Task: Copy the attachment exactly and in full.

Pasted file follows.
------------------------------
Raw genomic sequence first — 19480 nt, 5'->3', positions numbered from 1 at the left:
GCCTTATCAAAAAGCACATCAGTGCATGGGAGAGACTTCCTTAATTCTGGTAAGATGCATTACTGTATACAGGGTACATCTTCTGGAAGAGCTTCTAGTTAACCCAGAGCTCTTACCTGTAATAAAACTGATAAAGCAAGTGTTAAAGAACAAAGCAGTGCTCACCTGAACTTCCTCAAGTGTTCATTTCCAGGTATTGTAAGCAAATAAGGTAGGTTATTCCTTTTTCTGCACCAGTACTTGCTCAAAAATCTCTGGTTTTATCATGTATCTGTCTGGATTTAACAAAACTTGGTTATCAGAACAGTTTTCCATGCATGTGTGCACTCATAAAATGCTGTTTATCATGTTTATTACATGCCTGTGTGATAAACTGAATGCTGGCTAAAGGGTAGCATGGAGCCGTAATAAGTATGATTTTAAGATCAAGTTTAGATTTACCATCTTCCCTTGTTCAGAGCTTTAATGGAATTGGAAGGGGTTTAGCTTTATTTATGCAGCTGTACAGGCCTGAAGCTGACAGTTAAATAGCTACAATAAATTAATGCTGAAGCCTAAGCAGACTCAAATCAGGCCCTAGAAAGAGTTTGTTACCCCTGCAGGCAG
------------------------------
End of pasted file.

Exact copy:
Raw genomic sequence first — 19480 nt, 5'->3', positions numbered from 1 at the left:
GCCTTATCAAAAAGCACATCAGTGCATGGGAGAGACTTCCTTAATTCTGGTAAGATGCATTACTGTATACAGGGTACATCTTCTGGAAGAGCTTCTAGTTAACCCAGAGCTCTTACCTGTAATAAAACTGATAAAGCAAGTGTTAAAGAACAAAGCAGTGCTCACCTGAACTTCCTCAAGTGTTCATTTCCAGGTATTGTAAGCAAATAAGGTAGGTTATTCCTTTTTCTGCACCAGTACTTGCTCAAAAATCTCTGGTTTTATCATGTATCTGTCTGGATTTAACAAAACTTGGTTATCAGAACAGTTTTCCATGCATGTGTGCACTCATAAAATGCTGTTTATCATGTTTATTACATGCCTGTGTGATAAACTGAATGCTGGCTAAAGGGTAGCATGGAGCCGTAATAAGTATGATTTTAAGATCAAGTTTAGATTTACCATCTTCCCTTGTTCAGAGCTTTAATGGAATTGGAAGGGGTTTAGCTTTATTTATGCAGCTGTACAGGCCTGAAGCTGACAGTTAAATAGCTACAATAAATTAATGCTGAAGCCTAAGCAGACTCAAATCAGGCCCTAGAAAGAGTTTGTTACCCCTGCAGGCAG